Epityrum was originally a Greek dip, which was adopted by the Romans. There are two recipes that survive, quoted in Cato (De Agricultura 119), and Columella (De Re Rustica 12:49:5 and 12:49:9), as well as mentioned as a common dip in Sicily by Varro (De Lingua Latina 7:86). The word Epityrum means “Over Cheese”, because the Greeks and the Romans ate this dip or paste together with cheese. This is a great dip to serve during the Passover Seder as an authentic dip to dip Matza (Unleavened Bread) and Maror (Bitter Herbs) into.
For comparison I am quoting both Cato’s and Columella’s recipes.
Cato (De Agricultura 119):
Epityrum album nigrum variumque sic facito. Ex oleis albis nigris variisque nuculeos eicito. Sic condito. Concidito ipsas, addito oleum, acetum, coriandrum, cuminum, feniculum, rutam, mentam. In orculam condito, oleum supra siet. Ita utito.
Recipe for a confection of green, ripe, and mottled olives. Remove the stones from green, ripe, and mottled olives, and season as follows: chop the flesh, and add oil, vinegar, coriander, cummin, fennel, rue, and mint. Cover with oil in an earthen dish, and serve.
Latin Text and translation from Loeb Classical Library edition by W. D. Hooper
Columella (De Re Rustica 12:49:5)
At haec oliva per se parum iucunda est, sed ad eas condituras, quae lautioribus mensis adhibentur, idonea maxime est: nam cum res exegit, de amphora promitur et contusa recipit quamcumque volueris condituram. Plerumque tamen sectivum porrum et rutam cum apio tenero et mentam minute concidunt et contusis olivis miscent[ur], deinde exiguum aceti piperati et plusculum mellis aut mulsi adiciunt oleumque viride inrorant[ur]. Atque ita fasciculo apii viridis contegitur.
[Pausean olive] is especially suitable for the preparation of preserves which are served at the more sumptuous repasts; for, when required, it is taken out of the jar and, after being crushed, blends with any other seasoning you like. Most people, however, cut up finely leeks and rue with young parsley and mint and mix them with crushed olives; then they add a little peppered vinegar and a very little honey or mead and sprinkle them with a little green olive-oil and then cover them with a bunch of green parsley.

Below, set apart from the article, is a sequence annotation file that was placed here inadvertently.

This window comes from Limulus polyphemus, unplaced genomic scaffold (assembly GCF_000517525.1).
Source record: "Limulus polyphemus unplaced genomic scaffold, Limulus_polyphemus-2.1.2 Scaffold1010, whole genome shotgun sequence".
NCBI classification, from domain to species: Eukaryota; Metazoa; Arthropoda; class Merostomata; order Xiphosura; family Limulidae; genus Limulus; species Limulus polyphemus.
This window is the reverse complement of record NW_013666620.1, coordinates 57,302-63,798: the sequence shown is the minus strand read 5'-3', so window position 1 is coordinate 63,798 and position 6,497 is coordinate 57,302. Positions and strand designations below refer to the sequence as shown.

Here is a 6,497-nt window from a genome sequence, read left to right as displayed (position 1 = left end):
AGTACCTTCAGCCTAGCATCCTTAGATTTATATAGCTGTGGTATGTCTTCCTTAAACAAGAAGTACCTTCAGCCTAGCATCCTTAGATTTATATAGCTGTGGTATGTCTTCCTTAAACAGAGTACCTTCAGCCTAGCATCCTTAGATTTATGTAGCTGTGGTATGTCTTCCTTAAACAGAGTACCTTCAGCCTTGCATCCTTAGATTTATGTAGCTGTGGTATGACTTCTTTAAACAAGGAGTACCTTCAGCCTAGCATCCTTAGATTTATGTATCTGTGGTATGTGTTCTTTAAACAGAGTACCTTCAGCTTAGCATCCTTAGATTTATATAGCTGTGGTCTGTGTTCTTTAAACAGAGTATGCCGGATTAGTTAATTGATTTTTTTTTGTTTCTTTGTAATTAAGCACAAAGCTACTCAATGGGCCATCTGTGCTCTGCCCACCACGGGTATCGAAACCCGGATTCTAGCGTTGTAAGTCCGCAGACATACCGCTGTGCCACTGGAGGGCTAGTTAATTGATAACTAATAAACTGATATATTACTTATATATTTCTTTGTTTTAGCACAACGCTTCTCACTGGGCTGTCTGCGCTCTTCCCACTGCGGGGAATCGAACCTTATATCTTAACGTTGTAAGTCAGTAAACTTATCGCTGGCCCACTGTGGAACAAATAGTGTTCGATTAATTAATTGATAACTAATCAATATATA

Latin Text from V. Lundström (1902-1917), translation from Cathy Kaufman, Cooking in Ancient Civilizations.
The specific recipe below for Epityrum is based on Columella (12:49:5).
- Giacosa, Ilaria Gozzini. A Taste of Ancient Rome. Rand Corporation, 1994, p. 59-60.
- Kaufman, Cathy K. Cooking in Ancient Civilizations. Greenwood Publishing Group, 2006, p. 175.
Olive Dip - Epityrum
- 1 cup Green Olives Pitted
- 1 tbsp Leek Raw
- 1 tsp Rosemary Leaves, Fresh
- 0.5 tbsp Parsley Leaves
- 8 leaves Mint Fresh
- 1.5 tbsp Wine Vinegar
- 0.5 tsp Black Pepper Coarsely Ground
- 2 tsp Honey Liquid
- 2 tbsp Olive Oil Extra Virgin
- Combine all of the ingredients in the food processor and pulse until a finely chopped mixture is achieved.
- For a more authentic experience and texture, instead of using the food processor, finely chop the olives, leek, rosemary, parsley, and mint and mix with wine vinegar, black pepper, honey and olive oil.
- Wine vinegar from Spain, either Sherry or Sweet Moscatel, which have a stronger taste, or Sweet Pedro Ximenez vinegar, which has a milder taste. All of the above mentioned vinegars are made based on recipes closer to what the Romans would have used. A very good brand of Spanish wine vinegars is Los Villares, which can be purchased in Whole Foods Supermarkets throughout the US.
- Extra Virgin Olive Oil from Greece, especially Crete. Just like wines, olive oil taste varies based on the variety of olives used and the region where they were grown. The Romans imported the majority of their olive oil from Greece, which was considered to be of the highest quality. A few different brands of Greek olive oil can be purchased in Whole Foods Supermarkets throughout the US.
- Green olives from Greece, usually of Chalkidiki (Halkidiki) Chondroelia variety, that come from Chalkidiki region, near Mt. Athos in Northern Greece. Divina and Delallo are good brands that are sold in Whole Foods and other supermarkets in the US. For more information on olive varieties available for sale in the US see FoodMatch.com. Chalkidiki variety dates back to the 15th century and is not an original olive variety that the Ancient Romans and Greeks would have eaten. But it tastes very good and is grown in the same region as where the best olives in the Roman empire came from.
- Souri green olives from Israel. This olive variety dates to thousands of years ago, and is one of the original olive varieties that were available in Israel during the Roman period. This variety originates in Lebanon near the city of Tyre (Tzur), but due to Arabic pronunciation of Tzur as Sur, they became known as Souri. In Israel today, they are called Suri (סורי), which means Syrian Olives, instead of Tsuri (צורי), Tyrian Olives. It should be noted that Souri olives are very bitter. There are a few brands from Israel today that sell these olives in metal cans, however they have imparted metal taste from the cans, and should not be used for any of the authentic recipes. A relatively good brand of gourmet Israeli Souri olives sold in glass jars is called Oxygen. It can be purchased online at MakoletOnline.com.